The man replied: “Two words”
“And they are?”
“OK, I see – and how do you make the right decisions?”
“And that is?”
“I see, and how do you get experience?”
“And what are they?”
We heard this story years ago – and still think it’s a great one.
So many people have “analysis paralysis”, worrying about what decision to make, worrying that there is a “right” and a “wrong” decision. The thing is, we can never really know – whatever decision we make, we can’t go back and compare the outcome with what the outcome would have been if we had taken the other option. Nothing stands still, there’s no way of knowing what result the other decision would have rendered. We must simply see it all as learning. There is no such thing as failure, only results. Learning helps us to develop and grow. If we don’t learn we don’t grow.
We of course need to do some analysis and comparison of the options – and then make the decision and move on. And recognize that even the “wrong” decisions are “right”, as they always bring us experience and an outcome that can be evaluated and used as fuel for the next steps.
And in a fast changing world, there is definitely no time for endless “analysis paralysis” – we need to be able to make decisions where we balance the need for speed with depth and breadth of data – to be able to progress the situation/project etc.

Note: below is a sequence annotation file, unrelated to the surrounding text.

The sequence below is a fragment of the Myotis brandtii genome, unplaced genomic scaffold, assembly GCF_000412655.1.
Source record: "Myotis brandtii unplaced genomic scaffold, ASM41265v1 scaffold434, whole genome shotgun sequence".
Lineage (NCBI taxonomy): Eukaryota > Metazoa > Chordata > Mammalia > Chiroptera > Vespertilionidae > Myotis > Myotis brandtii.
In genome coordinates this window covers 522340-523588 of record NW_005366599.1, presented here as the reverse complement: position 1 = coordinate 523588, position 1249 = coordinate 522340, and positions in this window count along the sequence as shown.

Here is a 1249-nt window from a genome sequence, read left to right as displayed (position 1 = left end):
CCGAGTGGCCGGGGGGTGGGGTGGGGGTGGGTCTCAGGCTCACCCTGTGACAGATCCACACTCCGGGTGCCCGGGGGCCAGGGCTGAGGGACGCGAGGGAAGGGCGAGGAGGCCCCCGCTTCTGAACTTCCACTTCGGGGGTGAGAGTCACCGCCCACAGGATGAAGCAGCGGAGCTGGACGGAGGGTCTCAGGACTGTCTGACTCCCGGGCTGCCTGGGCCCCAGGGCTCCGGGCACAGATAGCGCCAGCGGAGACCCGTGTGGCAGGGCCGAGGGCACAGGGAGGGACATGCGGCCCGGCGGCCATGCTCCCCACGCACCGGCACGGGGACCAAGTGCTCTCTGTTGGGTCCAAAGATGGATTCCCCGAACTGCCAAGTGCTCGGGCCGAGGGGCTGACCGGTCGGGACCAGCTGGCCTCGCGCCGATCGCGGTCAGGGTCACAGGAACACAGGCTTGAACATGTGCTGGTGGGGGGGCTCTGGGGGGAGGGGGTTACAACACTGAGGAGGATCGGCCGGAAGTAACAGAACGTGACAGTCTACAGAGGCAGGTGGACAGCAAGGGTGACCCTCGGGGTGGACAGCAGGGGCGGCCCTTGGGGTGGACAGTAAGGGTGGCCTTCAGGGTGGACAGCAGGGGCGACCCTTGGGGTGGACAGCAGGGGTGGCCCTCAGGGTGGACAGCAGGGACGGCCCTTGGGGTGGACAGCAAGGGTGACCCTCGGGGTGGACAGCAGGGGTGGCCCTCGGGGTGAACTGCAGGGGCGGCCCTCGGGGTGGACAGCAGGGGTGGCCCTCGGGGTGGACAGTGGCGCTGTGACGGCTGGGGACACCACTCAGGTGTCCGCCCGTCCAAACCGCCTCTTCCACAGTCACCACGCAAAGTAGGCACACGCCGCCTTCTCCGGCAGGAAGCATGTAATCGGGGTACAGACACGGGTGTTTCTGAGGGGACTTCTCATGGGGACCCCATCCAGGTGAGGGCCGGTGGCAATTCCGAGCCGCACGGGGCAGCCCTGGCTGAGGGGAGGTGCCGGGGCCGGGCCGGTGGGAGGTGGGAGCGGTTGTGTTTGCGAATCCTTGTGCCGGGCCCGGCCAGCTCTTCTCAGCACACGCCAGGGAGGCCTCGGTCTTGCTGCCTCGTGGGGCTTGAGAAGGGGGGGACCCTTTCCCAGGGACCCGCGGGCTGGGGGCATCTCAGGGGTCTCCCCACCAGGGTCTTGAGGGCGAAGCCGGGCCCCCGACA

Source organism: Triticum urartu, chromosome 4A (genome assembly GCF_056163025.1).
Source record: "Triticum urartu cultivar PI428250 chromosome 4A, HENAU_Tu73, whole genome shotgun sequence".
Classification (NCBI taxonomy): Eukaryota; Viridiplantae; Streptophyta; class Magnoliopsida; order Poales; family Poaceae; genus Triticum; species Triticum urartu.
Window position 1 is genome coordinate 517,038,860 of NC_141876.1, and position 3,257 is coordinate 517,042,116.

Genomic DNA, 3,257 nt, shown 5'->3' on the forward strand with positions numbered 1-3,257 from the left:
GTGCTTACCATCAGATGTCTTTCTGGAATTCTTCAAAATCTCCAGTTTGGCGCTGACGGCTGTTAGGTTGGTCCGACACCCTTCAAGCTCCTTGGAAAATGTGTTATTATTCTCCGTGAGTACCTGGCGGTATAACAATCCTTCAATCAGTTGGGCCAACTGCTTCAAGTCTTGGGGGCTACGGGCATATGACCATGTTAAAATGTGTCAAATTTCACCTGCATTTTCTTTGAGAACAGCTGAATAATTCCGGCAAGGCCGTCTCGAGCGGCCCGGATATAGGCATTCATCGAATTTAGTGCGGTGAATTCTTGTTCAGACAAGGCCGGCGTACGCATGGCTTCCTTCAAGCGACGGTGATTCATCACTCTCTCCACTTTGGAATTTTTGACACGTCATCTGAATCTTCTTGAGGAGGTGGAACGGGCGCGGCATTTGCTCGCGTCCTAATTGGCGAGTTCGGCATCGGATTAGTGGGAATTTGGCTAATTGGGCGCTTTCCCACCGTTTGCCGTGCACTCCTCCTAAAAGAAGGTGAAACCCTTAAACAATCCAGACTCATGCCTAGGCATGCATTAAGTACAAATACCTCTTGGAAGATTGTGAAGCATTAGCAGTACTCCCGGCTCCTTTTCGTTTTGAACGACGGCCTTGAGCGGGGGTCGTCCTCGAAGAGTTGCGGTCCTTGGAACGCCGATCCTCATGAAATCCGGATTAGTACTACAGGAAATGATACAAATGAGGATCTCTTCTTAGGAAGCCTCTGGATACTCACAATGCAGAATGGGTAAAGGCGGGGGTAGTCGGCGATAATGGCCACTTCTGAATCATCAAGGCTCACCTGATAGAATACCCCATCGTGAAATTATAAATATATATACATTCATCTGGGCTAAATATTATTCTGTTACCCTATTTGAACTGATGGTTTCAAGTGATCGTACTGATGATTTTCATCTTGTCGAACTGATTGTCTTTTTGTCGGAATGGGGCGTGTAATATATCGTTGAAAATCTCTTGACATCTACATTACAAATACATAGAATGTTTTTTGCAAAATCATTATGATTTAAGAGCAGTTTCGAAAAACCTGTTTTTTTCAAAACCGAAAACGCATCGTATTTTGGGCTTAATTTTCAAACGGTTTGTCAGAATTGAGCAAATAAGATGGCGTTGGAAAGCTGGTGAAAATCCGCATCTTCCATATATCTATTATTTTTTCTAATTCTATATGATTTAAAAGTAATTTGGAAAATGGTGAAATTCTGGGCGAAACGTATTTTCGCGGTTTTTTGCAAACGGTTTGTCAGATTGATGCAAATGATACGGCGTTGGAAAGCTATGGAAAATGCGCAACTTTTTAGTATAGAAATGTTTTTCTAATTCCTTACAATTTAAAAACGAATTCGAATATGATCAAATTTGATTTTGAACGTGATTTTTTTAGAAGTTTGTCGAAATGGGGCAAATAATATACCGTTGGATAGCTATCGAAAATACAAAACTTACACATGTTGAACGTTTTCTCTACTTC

It of course takes a certain amount of courage to make a decision and take responsibility for its outcome. Courage is crucial to progress and success. We must be willing for all of our decisions to not all be perfect. Let’s be honest, when is anything every “perfect”? Is there even such a thing? Maybe perfection is to learn? Maybe perfection is to keep getting better at something? Maybe perfection in the analysis paralysis form is outdated?
Let’s be honest, when is anything every “perfect”? Is there even such a thing?
Maybe perfection is to learn?
Maybe perfection is to keep getting better at something?
So beware the illusion of “perfection” too. It so easily makes us too cautious, too worried of not getting it “right”. Don’t let analysis paralysis stop you. Do the analysis you need to do and then make the decision and follow through on it – and evaluate the results you get, learn from it – value the experience it gives you. If it’s not great, then get up, brush yourself off and keep going, taking your learning and experience with you on the way. This is resilience and it is crucial to success.
About the authors
Mandy Flint & Elisabet Vinberg Hearn, award-winning authors of ”The Team Formula”.
Their latest book ”Leading Teams – 10 Challenges: 10 Solutions” is out now, published by Financial Times International.
Praise for ”Leading Teams: ”This book is a 21st-century guide on how to build a world-class team. I highly recommend it” Steve Siebold, Founder, Mental Toughness University, Florida USA.